Los Angeles,
15
March
2019
|
04:05 PM
America/Los_Angeles

Study: Hospital Payment Program Not Linked to Higher African-American Death Rate

Healthcare policymakers have long worried that value-based payment programs unfairly penalize hospitals treating many African-American patients, which could worsen health outcomes for this group. But a new study found that one major program was not associated with an increase in death rates for African-American patients 30 days after they were discharged.

The study, published today in JAMA Network Open, analyzed data from the Medicare Hospital Readmission Reduction Program, which penalizes hospitals with high numbers of Medicare patients being readmitted within 30 days after discharge with a heart attack, heart failure or pneumonia. Policy experts have suspected that this program unevenly punishes institutions caring for more vulnerable populations, including racial minorities. They've also feared that hospitals might be incentivized to not give patients the care they need to avoid readmissions.

Investigators wanted to determine whether death rates following discharges increased among African-American and white patients 65 years and older after the payment program started.

"Policies like these can unintentionally take resources away from hospitals that treat patients with more complex needs, but such hospitals face the most challenges getting adequate funding to provide care," said senior author Teryl Nuckols, MD, MSHS, director of the Division of General Internal Medicine in the Cedars-Sinai Department of Medicine. "We were expecting to see some level of harm to African-American patients. The actual results were very surprising."

The investigators looked at data from more than 6 million Medicare patient discharges and mortality rates from 3,263 U.S. hospitals for the first two years after the payment program started (October 2012 to November 2014). They compared that data with projections for mortality rates based on trends prior to the program's start (from January 2007 to March 2010). In addition to measuring how often patients died within 30 days after discharge, investigators also tracked 30-day readmissions during these time periods.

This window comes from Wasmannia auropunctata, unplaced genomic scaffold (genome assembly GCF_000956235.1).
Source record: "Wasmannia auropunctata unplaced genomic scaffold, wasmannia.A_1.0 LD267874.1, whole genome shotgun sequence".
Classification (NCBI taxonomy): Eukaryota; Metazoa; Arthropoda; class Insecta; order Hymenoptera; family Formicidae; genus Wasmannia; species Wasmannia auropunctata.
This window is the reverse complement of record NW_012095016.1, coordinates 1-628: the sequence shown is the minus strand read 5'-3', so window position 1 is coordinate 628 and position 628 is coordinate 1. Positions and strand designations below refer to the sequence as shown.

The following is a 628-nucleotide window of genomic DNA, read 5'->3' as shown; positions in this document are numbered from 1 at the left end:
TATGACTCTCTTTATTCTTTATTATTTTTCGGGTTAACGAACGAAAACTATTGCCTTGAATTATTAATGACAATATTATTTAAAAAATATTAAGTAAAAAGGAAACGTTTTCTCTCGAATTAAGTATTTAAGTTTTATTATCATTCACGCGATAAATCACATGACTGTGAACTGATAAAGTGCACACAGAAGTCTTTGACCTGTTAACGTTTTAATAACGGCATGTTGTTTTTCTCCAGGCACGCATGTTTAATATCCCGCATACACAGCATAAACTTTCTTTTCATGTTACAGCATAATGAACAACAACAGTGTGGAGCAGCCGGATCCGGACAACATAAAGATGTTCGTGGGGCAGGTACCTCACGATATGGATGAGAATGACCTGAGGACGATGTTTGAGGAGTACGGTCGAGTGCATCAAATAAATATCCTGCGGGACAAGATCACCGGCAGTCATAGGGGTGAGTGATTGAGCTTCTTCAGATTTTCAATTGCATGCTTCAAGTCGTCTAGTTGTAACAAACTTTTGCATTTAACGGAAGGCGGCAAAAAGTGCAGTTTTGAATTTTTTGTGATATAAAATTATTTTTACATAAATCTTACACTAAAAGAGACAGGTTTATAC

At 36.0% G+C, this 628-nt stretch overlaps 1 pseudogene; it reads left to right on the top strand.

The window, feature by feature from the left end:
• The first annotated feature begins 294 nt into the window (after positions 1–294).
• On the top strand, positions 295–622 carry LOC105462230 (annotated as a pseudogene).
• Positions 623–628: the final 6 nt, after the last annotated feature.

Teryl Nuckols, MD, MSHS
"Our research is a step forward in establishing whether or not these policies are harming patients."
Teryl Nuckols, MD, MSHS

The investigators found no evidence that 30-day post-discharge mortality worsened among African-American patients after implementation of the Medicare Hospital Readmission Reduction Program.

In fact, the study showed that heart attack mortality trends improved among African-American patients. Heart failure mortality trends remained stable for this population despite a significant decline in readmissions. But the study actually saw a small increase in mortality for white heart failure patients.

While investigators did not determine a cause for these unexpected changes in mortality trends, their published study reviews some possibilities. For example, many hospitals have reported enhancing transitional care for discharged patients after the payment program was enacted. Because African-American adults 65 and older often face greater challenges navigating discharge transitions than their white peers, the study points out that quality-improvement interventions at hospitals may have been more effective for African-Americans.

Nuckols suggested that future research could assess the actual interventions hospitals are using to reduce readmissions.

"We don't really know how practices have changed nationwide and whether they differ between patient populations and hospitals," Nuckols said. "But our research is a step forward in establishing whether or not these policies are harming patients."

The study was co-led by José J. Escarce, MD, PhD, at the David Geffen School of Medicine at UCLA, and Peter Huckfeldt, PhD, at the University of Minnesota School of Public Health. Additional co-authors included investigators from the David Geffen School of Medicine at UCLA and the Sol Price School of Public Policy at the University of Southern California. Funding came from the Agency for Healthcare Research and Quality in the U.S. Department of Health and Human Services.

DOI: 10.1001/jamanetworkopen.2019.0634